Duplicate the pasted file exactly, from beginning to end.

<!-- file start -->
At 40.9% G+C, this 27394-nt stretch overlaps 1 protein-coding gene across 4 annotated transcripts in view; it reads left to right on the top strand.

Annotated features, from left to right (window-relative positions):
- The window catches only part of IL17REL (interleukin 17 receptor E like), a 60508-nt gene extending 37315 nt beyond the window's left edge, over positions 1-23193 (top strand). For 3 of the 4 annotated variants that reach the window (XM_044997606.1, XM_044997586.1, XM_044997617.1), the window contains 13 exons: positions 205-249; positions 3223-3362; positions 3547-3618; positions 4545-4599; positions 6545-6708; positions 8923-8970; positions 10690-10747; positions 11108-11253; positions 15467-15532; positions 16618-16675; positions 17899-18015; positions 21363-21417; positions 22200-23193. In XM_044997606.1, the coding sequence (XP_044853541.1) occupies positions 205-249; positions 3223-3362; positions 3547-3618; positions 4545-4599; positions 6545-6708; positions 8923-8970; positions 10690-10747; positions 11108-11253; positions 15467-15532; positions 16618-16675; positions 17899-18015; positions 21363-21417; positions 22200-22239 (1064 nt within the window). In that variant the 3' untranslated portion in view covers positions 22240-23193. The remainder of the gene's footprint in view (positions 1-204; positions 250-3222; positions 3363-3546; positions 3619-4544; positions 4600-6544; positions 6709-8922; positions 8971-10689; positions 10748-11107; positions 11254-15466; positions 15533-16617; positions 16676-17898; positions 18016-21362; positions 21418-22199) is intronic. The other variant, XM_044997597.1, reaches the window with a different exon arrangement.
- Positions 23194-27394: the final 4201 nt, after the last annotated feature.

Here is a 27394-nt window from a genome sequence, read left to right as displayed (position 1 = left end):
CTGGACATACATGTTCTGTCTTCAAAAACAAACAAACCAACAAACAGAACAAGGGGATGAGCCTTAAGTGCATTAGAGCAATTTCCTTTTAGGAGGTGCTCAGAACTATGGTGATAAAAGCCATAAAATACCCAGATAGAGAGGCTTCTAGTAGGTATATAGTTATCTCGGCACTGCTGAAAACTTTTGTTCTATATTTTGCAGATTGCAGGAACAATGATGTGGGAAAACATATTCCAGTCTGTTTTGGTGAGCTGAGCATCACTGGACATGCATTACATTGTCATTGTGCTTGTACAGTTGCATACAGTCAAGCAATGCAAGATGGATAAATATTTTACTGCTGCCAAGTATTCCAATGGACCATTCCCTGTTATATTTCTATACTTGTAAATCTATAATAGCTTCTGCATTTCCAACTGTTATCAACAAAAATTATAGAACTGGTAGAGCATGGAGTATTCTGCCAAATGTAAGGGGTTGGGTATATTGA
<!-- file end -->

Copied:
At 40.9% G+C, this 27394-nt stretch overlaps 1 protein-coding gene across 4 annotated transcripts in view; it reads left to right on the top strand.

Annotated features, from left to right (window-relative positions):
- The window catches only part of IL17REL (interleukin 17 receptor E like), a 60508-nt gene extending 37315 nt beyond the window's left edge, over positions 1-23193 (top strand). For 3 of the 4 annotated variants that reach the window (XM_044997606.1, XM_044997586.1, XM_044997617.1), the window contains 13 exons: positions 205-249; positions 3223-3362; positions 3547-3618; positions 4545-4599; positions 6545-6708; positions 8923-8970; positions 10690-10747; positions 11108-11253; positions 15467-15532; positions 16618-16675; positions 17899-18015; positions 21363-21417; positions 22200-23193. In XM_044997606.1, the coding sequence (XP_044853541.1) occupies positions 205-249; positions 3223-3362; positions 3547-3618; positions 4545-4599; positions 6545-6708; positions 8923-8970; positions 10690-10747; positions 11108-11253; positions 15467-15532; positions 16618-16675; positions 17899-18015; positions 21363-21417; positions 22200-22239 (1064 nt within the window). In that variant the 3' untranslated portion in view covers positions 22240-23193. The remainder of the gene's footprint in view (positions 1-204; positions 250-3222; positions 3363-3546; positions 3619-4544; positions 4600-6544; positions 6709-8922; positions 8971-10689; positions 10748-11107; positions 11254-15466; positions 15533-16617; positions 16676-17898; positions 18016-21362; positions 21418-22199) is intronic. The other variant, XM_044997597.1, reaches the window with a different exon arrangement.
- Positions 23194-27394: the final 4201 nt, after the last annotated feature.

Here is a 27394-nt window from a genome sequence, read left to right as displayed (position 1 = left end):
CTGGACATACATGTTCTGTCTTCAAAAACAAACAAACCAACAAACAGAACAAGGGGATGAGCCTTAAGTGCATTAGAGCAATTTCCTTTTAGGAGGTGCTCAGAACTATGGTGATAAAAGCCATAAAATACCCAGATAGAGAGGCTTCTAGTAGGTATATAGTTATCTCGGCACTGCTGAAAACTTTTGTTCTATATTTTGCAGATTGCAGGAACAATGATGTGGGAAAACATATTCCAGTCTGTTTTGGTGAGCTGAGCATCACTGGACATGCATTACATTGTCATTGTGCTTGTACAGTTGCATACAGTCAAGCAATGCAAGATGGATAAATATTTTACTGCTGCCAAGTATTCCAATGGACCATTCCCTGTTATATTTCTATACTTGTAAATCTATAATAGCTTCTGCATTTCCAACTGTTATCAACAAAAATTATAGAACTGGTAGAGCATGGAGTATTCTGCCAAATGTAAGGGGTTGGGTATATTGA